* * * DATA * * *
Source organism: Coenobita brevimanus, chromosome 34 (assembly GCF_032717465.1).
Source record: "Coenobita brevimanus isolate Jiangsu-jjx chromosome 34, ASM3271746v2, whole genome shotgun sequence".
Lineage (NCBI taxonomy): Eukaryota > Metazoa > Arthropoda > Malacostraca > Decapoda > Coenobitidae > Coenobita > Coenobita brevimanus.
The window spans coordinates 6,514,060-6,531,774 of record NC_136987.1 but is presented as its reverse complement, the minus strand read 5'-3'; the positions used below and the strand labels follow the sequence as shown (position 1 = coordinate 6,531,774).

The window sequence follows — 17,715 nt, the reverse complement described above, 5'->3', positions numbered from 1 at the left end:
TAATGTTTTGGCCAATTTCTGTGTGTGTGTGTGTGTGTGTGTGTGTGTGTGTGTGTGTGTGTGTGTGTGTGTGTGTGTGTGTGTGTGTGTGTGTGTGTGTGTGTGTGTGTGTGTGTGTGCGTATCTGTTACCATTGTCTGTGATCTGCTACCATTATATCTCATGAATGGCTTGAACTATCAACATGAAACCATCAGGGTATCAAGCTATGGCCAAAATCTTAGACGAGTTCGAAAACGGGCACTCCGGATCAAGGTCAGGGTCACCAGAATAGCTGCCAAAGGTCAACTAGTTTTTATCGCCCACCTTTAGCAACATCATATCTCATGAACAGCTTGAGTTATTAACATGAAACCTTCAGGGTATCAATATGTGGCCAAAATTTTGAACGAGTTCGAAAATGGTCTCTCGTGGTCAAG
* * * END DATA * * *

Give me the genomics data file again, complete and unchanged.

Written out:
Source organism: Coenobita brevimanus, chromosome 34 (assembly GCF_032717465.1).
Source record: "Coenobita brevimanus isolate Jiangsu-jjx chromosome 34, ASM3271746v2, whole genome shotgun sequence".
Lineage (NCBI taxonomy): Eukaryota > Metazoa > Arthropoda > Malacostraca > Decapoda > Coenobitidae > Coenobita > Coenobita brevimanus.
The window spans coordinates 6,514,060-6,531,774 of record NC_136987.1 but is presented as its reverse complement, the minus strand read 5'-3'; the positions used below and the strand labels follow the sequence as shown (position 1 = coordinate 6,531,774).

The window sequence follows — 17,715 nt, the reverse complement described above, 5'->3', positions numbered from 1 at the left end:
TAATGTTTTGGCCAATTTCTGTGTGTGTGTGTGTGTGTGTGTGTGTGTGTGTGTGTGTGTGTGTGTGTGTGTGTGTGTGTGTGTGTGTGTGTGTGTGTGTGTGTGTGTGTGTGTGTGTGCGTATCTGTTACCATTGTCTGTGATCTGCTACCATTATATCTCATGAATGGCTTGAACTATCAACATGAAACCATCAGGGTATCAAGCTATGGCCAAAATCTTAGACGAGTTCGAAAACGGGCACTCCGGATCAAGGTCAGGGTCACCAGAATAGCTGCCAAAGGTCAACTAGTTTTTATCGCCCACCTTTAGCAACATCATATCTCATGAACAGCTTGAGTTATTAACATGAAACCTTCAGGGTATCAATATGTGGCCAAAATTTTGAACGAGTTCGAAAATGGTCTCTCGTGGTCAAG